Posted in Photoblog, Photography by Rollfilm on December 6, 2006 is an “Online Museum of Old Family Photographs”.

“This web site is built in honour to anonymous people from all over the world. We are inspired by the things people throw away, forget or what seems to be irrelevant.”

“We found most of the photographs which you can see rejected, forgotten or lost at flea markets, old attics, in basements or junk heaps in Prague(Cz), Zagreb(Cro), Travnik(BiH) and in Subotica(SiCg). Smaller ammount has been given to us as a gift or ceded for scanning by our friends or acquaintances. We are still looking for new photographs…”








See more photos of the collection at



Posted in History of Photography, Photoblog, Photography by Rollfilm on December 3, 2006

A contemporary of Eadweard Muybridge, Etienne-Jules Marey was not a photographer. His field was physiology, a relatively new science of the human body that allowed him to indulge his love of physics and engineering. Marey considered the body an animate machine, subject to the same laws as inanimate machines, and he dedicated his life to analyzing the laws that governed its movements.

The publication of Muybridge’s photographs in Paris started Marey on a quest to make a camera that would picture movement as well as chart it. Muybridge’s multicamera system wasn’t scientific enough for Marey. By 1882, he developed a single camera method that he called chrono-, or time-, photography. Objective and precise, chrono-photography allowed Marey to make images from which scientific measurements could be taken.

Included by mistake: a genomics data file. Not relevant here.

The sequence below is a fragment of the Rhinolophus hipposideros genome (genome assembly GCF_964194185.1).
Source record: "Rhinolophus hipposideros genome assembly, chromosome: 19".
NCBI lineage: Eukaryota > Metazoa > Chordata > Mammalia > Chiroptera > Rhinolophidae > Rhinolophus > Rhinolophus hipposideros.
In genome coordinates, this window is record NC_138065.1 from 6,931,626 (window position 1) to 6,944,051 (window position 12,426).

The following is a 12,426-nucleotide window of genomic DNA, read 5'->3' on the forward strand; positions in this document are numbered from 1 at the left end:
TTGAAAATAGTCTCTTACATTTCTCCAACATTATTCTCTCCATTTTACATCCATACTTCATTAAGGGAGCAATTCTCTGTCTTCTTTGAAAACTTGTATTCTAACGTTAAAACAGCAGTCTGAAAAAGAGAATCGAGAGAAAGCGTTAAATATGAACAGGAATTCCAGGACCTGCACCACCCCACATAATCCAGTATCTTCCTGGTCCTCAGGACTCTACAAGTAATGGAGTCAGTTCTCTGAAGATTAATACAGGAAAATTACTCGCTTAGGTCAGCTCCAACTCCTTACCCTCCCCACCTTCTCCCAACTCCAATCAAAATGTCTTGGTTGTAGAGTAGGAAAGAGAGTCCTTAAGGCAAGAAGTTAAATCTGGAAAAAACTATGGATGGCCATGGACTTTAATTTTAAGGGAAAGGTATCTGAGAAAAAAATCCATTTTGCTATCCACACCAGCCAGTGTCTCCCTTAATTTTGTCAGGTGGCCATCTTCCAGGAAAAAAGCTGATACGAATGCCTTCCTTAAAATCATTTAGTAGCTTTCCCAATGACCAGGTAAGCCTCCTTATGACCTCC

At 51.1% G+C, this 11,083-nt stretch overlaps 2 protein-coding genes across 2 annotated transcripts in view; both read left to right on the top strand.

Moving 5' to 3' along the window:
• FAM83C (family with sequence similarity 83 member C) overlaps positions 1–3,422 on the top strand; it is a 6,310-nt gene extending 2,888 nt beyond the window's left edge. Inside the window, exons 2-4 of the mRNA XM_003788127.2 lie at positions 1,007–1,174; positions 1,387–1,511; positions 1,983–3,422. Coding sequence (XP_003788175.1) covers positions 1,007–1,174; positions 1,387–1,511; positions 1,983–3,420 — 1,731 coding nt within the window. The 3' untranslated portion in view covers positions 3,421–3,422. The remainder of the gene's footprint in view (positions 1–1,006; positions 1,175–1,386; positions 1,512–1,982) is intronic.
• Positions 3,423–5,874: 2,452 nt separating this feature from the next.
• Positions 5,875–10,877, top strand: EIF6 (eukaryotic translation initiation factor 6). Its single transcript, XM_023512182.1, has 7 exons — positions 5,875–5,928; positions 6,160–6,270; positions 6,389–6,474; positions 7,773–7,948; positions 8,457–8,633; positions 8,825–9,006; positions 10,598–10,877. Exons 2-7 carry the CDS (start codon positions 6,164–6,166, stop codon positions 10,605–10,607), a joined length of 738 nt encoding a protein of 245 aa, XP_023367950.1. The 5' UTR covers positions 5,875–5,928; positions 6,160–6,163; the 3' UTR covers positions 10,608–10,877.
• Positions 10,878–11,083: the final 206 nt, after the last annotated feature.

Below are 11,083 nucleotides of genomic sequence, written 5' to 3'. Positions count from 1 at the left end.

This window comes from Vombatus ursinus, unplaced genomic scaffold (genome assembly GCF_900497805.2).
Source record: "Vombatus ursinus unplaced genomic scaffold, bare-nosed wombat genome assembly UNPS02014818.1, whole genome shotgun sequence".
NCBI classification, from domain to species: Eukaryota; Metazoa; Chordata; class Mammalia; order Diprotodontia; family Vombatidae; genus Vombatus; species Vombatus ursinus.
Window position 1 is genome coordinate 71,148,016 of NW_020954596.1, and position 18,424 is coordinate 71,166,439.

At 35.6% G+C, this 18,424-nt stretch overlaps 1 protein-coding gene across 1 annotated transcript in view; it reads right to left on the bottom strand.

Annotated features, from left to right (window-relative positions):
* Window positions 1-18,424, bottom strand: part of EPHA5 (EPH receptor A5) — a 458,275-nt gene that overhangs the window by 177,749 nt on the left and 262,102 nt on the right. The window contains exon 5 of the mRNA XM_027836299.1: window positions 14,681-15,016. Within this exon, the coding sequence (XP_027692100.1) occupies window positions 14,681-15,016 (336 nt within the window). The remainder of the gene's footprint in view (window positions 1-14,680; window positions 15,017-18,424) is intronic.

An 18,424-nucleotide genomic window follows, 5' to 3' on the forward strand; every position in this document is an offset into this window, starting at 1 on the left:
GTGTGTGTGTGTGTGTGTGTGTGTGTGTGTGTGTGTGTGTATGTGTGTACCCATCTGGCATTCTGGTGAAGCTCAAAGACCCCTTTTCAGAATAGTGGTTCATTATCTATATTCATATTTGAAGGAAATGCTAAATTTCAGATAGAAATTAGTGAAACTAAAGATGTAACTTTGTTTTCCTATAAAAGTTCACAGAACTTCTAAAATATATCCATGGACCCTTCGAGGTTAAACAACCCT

Early in his career, Marey modified graphing instruments used in physics to chart movements inside the body such as the heartbeat, as well as the body’s external motions.
Marey’s camera was the forerunner of the motion picture camera. A high-speed version of his camera was devised by his last assistant, Lucien Bull, to photograph projectiles such as this bullet piercing a soap bubble.

Marey used dry photographic plates, faster than the wet plates Muybridge used, and an ordinary camera with its lens left open. Behind the lens, Marey put a rotating metal disk that had from one to ten slots cut into it at even intervals. As the subject moved in front of a black background, the rotating shutter exposed the glass plate, creating a sequence of images. Marey’s chronophotographs were the first images that promised to explain exactly what happens when the body moves. [text:Smithsonian Institution]








More Photos: Étienne-Jules Marey: movement in light